On July 23, 2010 the liver cell preparation by Cytonet GmbH & Co. KG received an Investigational New Drug allowance (IND) from the U.S. Food and Drug Administration (FDA). This is the first time a later stage clinical trial with liver cell therapy can now be started in the US. The FDA-approval is partly based on interim results of an ongoing clinical trial in Germany with neonatal patients suffering from urea cycle disorders (UCD). Cytonet will immediately start the clinical trial SELICA (Safety and Efficacy of Liver Cell Application)-III. The objective of this open, prospective, group-matched, historic-controlled multi-center study is to investigate the safety and efficacy of liver cell therapy in children suffering from UCD. Five therapy centers, as well as 10 centers actively assigning patients and responsible for the after-care, are participating in the SELICA-III trial.
This study is the second clinical study on liver cell therapy in children suffering from UCD. The first trial, SELICA-II, has been running in Germany for approximately 1 year. SELICA-III comprises a six-month treatment and observation phase and a subsequent 18-month follow-up. The study includes infants, toddlers and children up to the age of five, who are suffering from the most severe forms of the following UCDs: ornithine transcarbamylase (OTC) deficiency, carbamoyl-phosphate synthetase I (CPS I) deficiency or argininosuccinate-synthetase (ASS) deficiency, also called citrullinemia. Cytonet would like to acknowledge the National Urea Cycle Disorders Foundation for its assistance during the development of the program. For more information about urea cycle disorders, visit the National Urea Cycle Disorders Foundation at www.nucdf.org (http://www.nucdf.org/) .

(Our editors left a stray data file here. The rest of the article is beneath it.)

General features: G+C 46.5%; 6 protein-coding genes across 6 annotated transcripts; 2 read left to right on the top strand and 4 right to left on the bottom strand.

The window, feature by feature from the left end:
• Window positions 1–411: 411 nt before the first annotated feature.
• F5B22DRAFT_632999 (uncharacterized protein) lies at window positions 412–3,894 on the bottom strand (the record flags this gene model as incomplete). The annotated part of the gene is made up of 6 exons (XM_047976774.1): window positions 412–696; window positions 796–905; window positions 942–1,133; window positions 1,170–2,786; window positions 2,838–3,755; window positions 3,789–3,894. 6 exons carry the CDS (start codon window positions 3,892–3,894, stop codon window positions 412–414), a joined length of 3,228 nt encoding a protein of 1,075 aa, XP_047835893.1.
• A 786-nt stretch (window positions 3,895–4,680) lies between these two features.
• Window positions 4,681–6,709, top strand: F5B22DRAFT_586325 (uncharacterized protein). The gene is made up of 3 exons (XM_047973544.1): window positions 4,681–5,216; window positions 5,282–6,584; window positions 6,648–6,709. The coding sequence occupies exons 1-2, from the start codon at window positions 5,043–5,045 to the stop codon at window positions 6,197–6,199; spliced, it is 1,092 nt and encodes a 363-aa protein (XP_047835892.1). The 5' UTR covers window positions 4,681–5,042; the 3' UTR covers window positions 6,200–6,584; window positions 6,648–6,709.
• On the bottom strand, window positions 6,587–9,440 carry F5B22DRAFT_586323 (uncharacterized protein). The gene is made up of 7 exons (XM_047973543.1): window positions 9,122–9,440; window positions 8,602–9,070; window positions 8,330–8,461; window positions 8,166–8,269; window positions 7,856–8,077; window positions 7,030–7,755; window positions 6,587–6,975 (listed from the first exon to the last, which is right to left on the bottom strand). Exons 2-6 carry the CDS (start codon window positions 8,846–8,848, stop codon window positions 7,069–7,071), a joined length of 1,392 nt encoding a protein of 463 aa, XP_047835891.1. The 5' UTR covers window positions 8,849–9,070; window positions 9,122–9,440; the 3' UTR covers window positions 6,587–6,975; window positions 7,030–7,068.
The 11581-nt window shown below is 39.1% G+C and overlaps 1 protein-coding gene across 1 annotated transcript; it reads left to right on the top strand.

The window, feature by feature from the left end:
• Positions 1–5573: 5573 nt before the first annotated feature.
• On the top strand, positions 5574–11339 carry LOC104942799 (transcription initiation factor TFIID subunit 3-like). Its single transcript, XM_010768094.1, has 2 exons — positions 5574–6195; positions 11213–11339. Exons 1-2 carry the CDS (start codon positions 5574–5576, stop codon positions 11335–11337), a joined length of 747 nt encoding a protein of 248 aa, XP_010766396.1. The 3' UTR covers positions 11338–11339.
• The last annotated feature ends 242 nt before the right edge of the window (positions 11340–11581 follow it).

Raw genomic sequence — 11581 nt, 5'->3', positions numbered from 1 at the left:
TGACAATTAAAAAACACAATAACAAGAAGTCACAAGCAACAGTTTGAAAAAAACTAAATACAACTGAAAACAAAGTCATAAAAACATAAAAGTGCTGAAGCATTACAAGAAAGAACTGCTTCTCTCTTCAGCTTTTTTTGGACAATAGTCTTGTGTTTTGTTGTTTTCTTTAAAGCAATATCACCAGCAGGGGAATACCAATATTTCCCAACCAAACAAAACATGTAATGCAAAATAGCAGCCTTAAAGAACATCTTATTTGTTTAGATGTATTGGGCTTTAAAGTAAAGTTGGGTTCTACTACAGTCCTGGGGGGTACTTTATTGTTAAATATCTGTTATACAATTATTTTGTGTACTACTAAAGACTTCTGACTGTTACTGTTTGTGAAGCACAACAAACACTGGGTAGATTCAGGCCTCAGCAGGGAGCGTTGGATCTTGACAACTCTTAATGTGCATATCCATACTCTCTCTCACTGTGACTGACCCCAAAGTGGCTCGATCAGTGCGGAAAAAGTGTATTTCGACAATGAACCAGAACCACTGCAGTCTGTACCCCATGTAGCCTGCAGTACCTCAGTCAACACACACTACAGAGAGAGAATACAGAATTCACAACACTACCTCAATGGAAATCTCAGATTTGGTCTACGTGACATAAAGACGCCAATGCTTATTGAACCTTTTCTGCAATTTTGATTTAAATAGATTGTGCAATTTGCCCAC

About urea cycle disorders and liver cell therapyUCDs are severe and life-threatening disorders of the ammonia (NH3) metabolism of the liver. These include carbamoylphosphate synthetase I (CPS) deficiency, N-acetylglu-tamate-synthetase (NAGS) deficiency, ornithine-transcarbamylase (OTC) deficiency, argininosuccinate-synthetase (ASS) deficiency -- also known as citrullinemia, arginino-succinate-lyase (ASL) deficiency and arginase 1 deficiency (hyper-argi-ninemia). UCDs are based on disorders of 6 known enzymes that are involved in NH3-detoxification. In UCD-patients, the neurotoxic NH3 is not metabolized into urea and excreted. Instead, it accumulates in the blood and tissue. Depending on the severity of the disease, it leads to massive damage of the nerves and the brain, and can be fatal. Children who remain untreated rarely have a normal physical and mental development.
The only currently available cure is the transplantation of a whole liver or a liver lobe. However, this treatment is highly problematic for very young children and neonatal patients. Additionally, suitable organs available for transplantation are very rare. A therapy using isolated and processed liver cells from non-transplantable donated livers (manufactured under GMP standards) has been investigated and further developed over the past years. Cytonet is working in close cooperation with internationally leading neonatal and pediatric metabolism centers. The overall goal is an effective compensation of the metabolism disorder by means of the infusion of healthy, fully metabolism-competent human liver cells into the portal vein, subsequently engrafting in the liver of the child with the disorder.
About CytonetThe Cytonet Group is an international biotechnology company with sites in Weinheim, Heidelberg and Hannover, Germany and Durham, NC, USA. Currently Cytonet has 60 employees. The company develops, produces and markets cell-therapeutic products for many diseases. In the process developed by Cytonet, liver cells from donated livers are gently isolated and cleaned up in a complex procedure. The donor livers, which are obtained from Organ Procurement Organizations in the United States, are unsuitable for organ transplantation. Additionally, Cytonet provides blood stem cell and bone marrow preparations for the therapy of leukemia and other malignant diseases. Managing directors are Dr. Wolfgang Rudinger and Dipl.-Kfm. (MBA) Michael J. Deissner. Cytonet was founded by the demerger of the Cell Therapy department from the Roche Group in April 2000. The Dietmar Hopp family owns the majority of shares.